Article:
In lieu of these technologists, the responsibility over IT staff often falls to another managerial position, with limited IT experience. Unfortunately, this disconnect between specialty and oversight can prove a lasting hindrance to the incorporation of new resources. Researchers noted:
- "Management reluctance" is the largest growing limiting factor, when it comes to adopting new technology
- Lack of IT staff, lack of IT experience, maturity of systems, and budget also pose significant limiting factors to new tech
Beyond the adoption of new products, a lack of managerial expertise also hampers the quality of data security.
Tip: Cybersecurity training doesn't have to be a struggle - here are five ways to engage employees and secure your data.
As per the report's findings:
- While there has been a 15-20% increase in efforts to ensure data security and management (including employee training, mobile security, corporate IT policy, etc.), IT training is "not as prevalent as reported, or not fully implemented and monitored" as necessary to drive the successful incorporation of new technical resources
As mobile and multi-purpose devices continue to carve out a place on the modern construction site, there will have to be greater consideration for data security. Given the prevalence of BYOD policies, the blurring of personal and corporate data, as well as the treatment of hardware and software, must become a key issue for construction-based IT employees.
Tip: The most efficient workforce is a mobile one - here is a quick guide to securing company data, across all devices.
J.B. Knowledge also observed a considerable shift in the adoption rates for both software and workflow solutions. Looking first at software:
- Rates of enactment continued to decline in 2017
There are a few possible reasons for this decrease. The first is that popular solutions may be supporting more features, rendering additional software redundant. It may also be that contractors are still seriously underestimating the importance of IT integration. Or, it is possible that respondents trimmed down their tech tools due to budgetary or implementation constraints.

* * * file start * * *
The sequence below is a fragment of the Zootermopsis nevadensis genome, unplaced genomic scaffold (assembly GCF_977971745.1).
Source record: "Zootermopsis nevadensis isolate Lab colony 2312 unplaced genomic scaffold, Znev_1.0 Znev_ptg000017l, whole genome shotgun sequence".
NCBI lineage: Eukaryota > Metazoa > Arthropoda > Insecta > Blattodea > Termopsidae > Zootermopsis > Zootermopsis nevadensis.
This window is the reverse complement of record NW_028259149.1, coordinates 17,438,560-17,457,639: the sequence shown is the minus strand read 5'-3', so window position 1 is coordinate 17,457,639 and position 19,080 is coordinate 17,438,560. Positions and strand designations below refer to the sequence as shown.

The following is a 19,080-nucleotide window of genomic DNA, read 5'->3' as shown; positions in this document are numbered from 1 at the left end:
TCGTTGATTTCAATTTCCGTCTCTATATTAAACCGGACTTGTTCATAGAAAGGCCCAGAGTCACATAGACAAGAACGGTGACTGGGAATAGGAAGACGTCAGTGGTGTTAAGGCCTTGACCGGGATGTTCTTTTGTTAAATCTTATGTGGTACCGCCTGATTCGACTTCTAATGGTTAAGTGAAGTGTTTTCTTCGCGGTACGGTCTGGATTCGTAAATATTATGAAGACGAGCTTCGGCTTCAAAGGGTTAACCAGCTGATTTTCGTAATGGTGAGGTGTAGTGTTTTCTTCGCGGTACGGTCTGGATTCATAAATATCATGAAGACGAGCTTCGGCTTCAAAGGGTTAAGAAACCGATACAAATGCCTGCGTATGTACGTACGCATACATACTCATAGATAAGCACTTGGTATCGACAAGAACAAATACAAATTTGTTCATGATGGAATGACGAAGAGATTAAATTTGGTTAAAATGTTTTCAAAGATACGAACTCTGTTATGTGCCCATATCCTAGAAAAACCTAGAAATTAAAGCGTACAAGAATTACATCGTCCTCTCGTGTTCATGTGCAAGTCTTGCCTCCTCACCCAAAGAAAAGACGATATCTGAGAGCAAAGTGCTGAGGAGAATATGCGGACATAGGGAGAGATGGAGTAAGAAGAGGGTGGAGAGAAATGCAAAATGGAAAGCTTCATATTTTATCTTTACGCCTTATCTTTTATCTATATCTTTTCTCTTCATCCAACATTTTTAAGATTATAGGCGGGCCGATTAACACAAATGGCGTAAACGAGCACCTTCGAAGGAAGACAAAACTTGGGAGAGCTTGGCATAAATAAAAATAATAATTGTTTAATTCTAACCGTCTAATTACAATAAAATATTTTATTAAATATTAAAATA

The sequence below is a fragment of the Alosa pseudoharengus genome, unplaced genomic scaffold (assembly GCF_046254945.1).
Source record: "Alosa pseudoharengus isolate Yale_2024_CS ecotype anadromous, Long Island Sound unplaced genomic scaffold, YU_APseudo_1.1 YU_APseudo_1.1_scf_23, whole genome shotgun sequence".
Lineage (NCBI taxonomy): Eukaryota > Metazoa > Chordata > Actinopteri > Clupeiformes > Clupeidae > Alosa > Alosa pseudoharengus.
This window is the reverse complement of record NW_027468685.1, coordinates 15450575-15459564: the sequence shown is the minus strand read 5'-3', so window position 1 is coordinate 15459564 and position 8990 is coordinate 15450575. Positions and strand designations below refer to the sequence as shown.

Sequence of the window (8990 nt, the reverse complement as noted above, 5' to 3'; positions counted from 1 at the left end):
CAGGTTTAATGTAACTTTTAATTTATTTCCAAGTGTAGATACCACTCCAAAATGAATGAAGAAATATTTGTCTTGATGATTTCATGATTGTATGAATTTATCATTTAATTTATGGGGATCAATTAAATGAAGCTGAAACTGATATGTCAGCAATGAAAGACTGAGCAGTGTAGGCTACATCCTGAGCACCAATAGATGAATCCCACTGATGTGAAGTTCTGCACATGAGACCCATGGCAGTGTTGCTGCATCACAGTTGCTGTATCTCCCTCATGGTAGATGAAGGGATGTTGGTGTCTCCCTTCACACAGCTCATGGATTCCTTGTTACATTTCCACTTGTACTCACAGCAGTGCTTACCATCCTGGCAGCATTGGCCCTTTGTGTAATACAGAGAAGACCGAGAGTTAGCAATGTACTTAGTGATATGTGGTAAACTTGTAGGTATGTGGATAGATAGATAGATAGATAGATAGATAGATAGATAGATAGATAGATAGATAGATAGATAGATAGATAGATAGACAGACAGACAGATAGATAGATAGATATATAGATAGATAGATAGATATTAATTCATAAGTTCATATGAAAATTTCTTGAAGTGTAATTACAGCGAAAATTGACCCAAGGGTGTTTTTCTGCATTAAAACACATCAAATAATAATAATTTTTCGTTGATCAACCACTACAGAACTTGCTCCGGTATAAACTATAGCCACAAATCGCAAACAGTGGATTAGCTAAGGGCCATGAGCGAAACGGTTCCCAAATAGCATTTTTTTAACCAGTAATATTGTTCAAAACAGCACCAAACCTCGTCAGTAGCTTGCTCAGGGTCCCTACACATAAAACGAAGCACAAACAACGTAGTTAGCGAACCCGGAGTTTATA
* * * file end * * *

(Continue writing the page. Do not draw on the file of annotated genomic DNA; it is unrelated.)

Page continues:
Regardless of the reason, it was observed that these "solutions are being adopted at the departmental level, without considering how the data enters and leaves the department." Again, this points to a disconnect between the purchasers of IT solutions, and the employees who actually use them.
From a workflow perspective, "Accounting" and "Project Management" software are currently the most commonly adopted by construction companies. Despite the growing prevalence of digitized workflows, many businesses are still relying on a combination of spreadsheets and software. This duplication often results in lost time, efficiency, and increased risk of data loss or corruption. As companies mature and update processes, these digital workflows should predominate, eliminating further redundancies.
As clearly articulated in J.B. Knowledge's findings, industry-minded technology is an invaluable asset to the modern construction company. The scope of these tailored resources continues to expand, improving:
- user mobility
- employee collaboration
- real time feedback and project management
- data backups and security across all devices
Construction companies across the Northeast are catching on to the business benefits of outsourced IT. Watch the video below to learn how iCorps has been able to scale with Windover Construction in Massachusetts.
For an industry like construction, technology and long-term IT planning can no longer be an afterthought. By leveraging the benefits of iCorps' outsourced and hybridized IT, your company can focus on what really matters - a quality product and business longevity. For more information, contact an iCorps expert today.